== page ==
## Math 234:  Contact Geometry

MWF 1-1:50pm
Location: MS 7608

Syllabus

Contact manifolds are odd-dimensional siblings of symplectic manifolds and their importance has grown over the last 30 years. They are related to Gromov-Witten theory, 3- and 4-dimensional topology, TQFT's, categorification, and dynamical systems.  The goal of this course is to give a brisk introduction to contact geometry in three dimensions and survey the more recent developments in higher dimensions.

Instructor: Ko Honda
Office: MS 7919
Office Hours: M 10-11:50
E-mail:
honda at math dot ucla dot edu.
URL: http://www.math.ucla.edu/~honda

### Topics

1. Introductory notions: contact structures, symplectic geometry, Legendrian submanifolds
2. In dimension three: Legendrian knots, tight vs. overtwisted dichotomy, convex surface theory, bypasses, open book decompositions
3. Weinstein and Liouville domains
4. In higher dimensions: h-principles, loose Legendrian knots, flexible Weinstein manifolds, classification of overtwisted contact structures a la Borman-Eliashberg-Murphy, convex hypersurface theory

Prerequisites

• Math 225B or equivalent (a good knowledge of differentiable manifolds and homology).  Some knowledge of symplectic geometry is helpful, but not necessary.
• TBA
References

Introductory notions:
1. B. Aebischer, et. al., Symplectic Geometry, Progress in Math. 124, Birkhäuser, Basel, Boston and Berlin, 1994.
2. J. Etnyre, Introductory lectures on contact geometry, Topology and geometry of manifolds (Athens, GA, 2001),  81--107, Proc. Sympos. Pure Math., 71, Amer. Math. Soc., Providence, RI, 2003.
3. K. Honda, Contact geometry notes.
4. H. Geiges, An introduction to contact topology, Cambridge Studies in Advanced Mathematics, 109. Cambridge University Press, Cambridge, 2008.
5. D. McDuff and D. Salamon, Introduction to symplectic topology, 2nd edition, Oxford Mathematical Monographs. The Clarendon Press, Oxford University Press, New York, 1998.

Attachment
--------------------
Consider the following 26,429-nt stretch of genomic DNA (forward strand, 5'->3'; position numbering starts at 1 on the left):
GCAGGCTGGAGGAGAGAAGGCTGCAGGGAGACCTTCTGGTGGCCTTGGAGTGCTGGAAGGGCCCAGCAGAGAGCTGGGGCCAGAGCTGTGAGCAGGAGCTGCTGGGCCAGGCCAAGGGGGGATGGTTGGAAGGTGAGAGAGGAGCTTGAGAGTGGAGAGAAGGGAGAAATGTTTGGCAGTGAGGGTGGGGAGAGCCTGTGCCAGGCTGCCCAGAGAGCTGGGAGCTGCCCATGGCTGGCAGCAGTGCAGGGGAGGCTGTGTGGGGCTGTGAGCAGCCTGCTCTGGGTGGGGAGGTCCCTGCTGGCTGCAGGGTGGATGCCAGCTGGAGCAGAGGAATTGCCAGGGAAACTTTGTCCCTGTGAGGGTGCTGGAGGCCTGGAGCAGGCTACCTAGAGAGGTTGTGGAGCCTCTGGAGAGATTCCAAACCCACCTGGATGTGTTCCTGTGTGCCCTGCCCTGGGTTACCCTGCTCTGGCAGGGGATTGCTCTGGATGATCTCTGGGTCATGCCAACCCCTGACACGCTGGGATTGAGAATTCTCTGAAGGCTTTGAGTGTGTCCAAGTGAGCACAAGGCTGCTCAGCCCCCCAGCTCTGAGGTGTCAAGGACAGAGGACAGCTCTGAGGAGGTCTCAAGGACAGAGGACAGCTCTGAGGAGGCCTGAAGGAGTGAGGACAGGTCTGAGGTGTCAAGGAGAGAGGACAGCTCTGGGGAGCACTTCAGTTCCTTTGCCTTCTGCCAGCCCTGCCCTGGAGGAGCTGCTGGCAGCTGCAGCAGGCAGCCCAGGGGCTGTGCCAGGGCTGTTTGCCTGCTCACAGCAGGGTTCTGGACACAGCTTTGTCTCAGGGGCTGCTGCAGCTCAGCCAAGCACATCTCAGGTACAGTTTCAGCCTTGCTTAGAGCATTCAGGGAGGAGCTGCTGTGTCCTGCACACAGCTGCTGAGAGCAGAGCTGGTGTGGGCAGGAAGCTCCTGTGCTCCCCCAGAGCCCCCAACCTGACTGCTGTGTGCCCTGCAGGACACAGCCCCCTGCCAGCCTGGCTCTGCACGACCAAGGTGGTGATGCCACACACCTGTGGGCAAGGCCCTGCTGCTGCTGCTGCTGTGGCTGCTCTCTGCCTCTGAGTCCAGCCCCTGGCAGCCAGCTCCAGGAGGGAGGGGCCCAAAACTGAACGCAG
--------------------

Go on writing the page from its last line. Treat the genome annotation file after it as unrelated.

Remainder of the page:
Convex surfaces and open book decompositions:
1. Giroux, Convexité en topologie de contact, Comment. Math. Helv. 66 (1991), 637--677.
2. Honda, On the classification of tight contact structures I, Geom. Topol. 4 (2000), 309--368.
3. Giroux, Géométrie de contact: de la dimension trois vers les dimensions supérieures, Proceedings of the International Congress of Mathematicians, Vol. II (Beijing, 2002), 405--414, Higher Ed. Press, Beijing, 2002.
4. Etnyre, Lectures on open book decompositions and contact structures, Floer homology, gauge theory, and low-dimensional topology,  103--141, Clay Math. Proc., 5, Amer. Math. Soc., Providence, RI, 2006.
Legendrian knots:
1. Etnyre, Legendrian and transversal knots, Handbook of knot theory, 105--185, Elsevier B.V., Amsterdam, 2005.
2. Chekanov, Differential algebra of Legendrian links, Invent. Math. 150 (2002), 441--483.

H-principle:

1. Eliashberg-Mischachev, Introduction to the h-principle.

Higher-dimensional contact geometry:

1. Murphy, Loose Legendrian embeddings in higher-dimensional contact manifolds.
2. Borman-Eliashberg-Murphy, Existence and classification of overtwisted contact structures in all dimensions, Acta Math. 215 (2015), 281--361.

WARNING:  The course syllabus provides a general plan for the course; deviations may become necessary.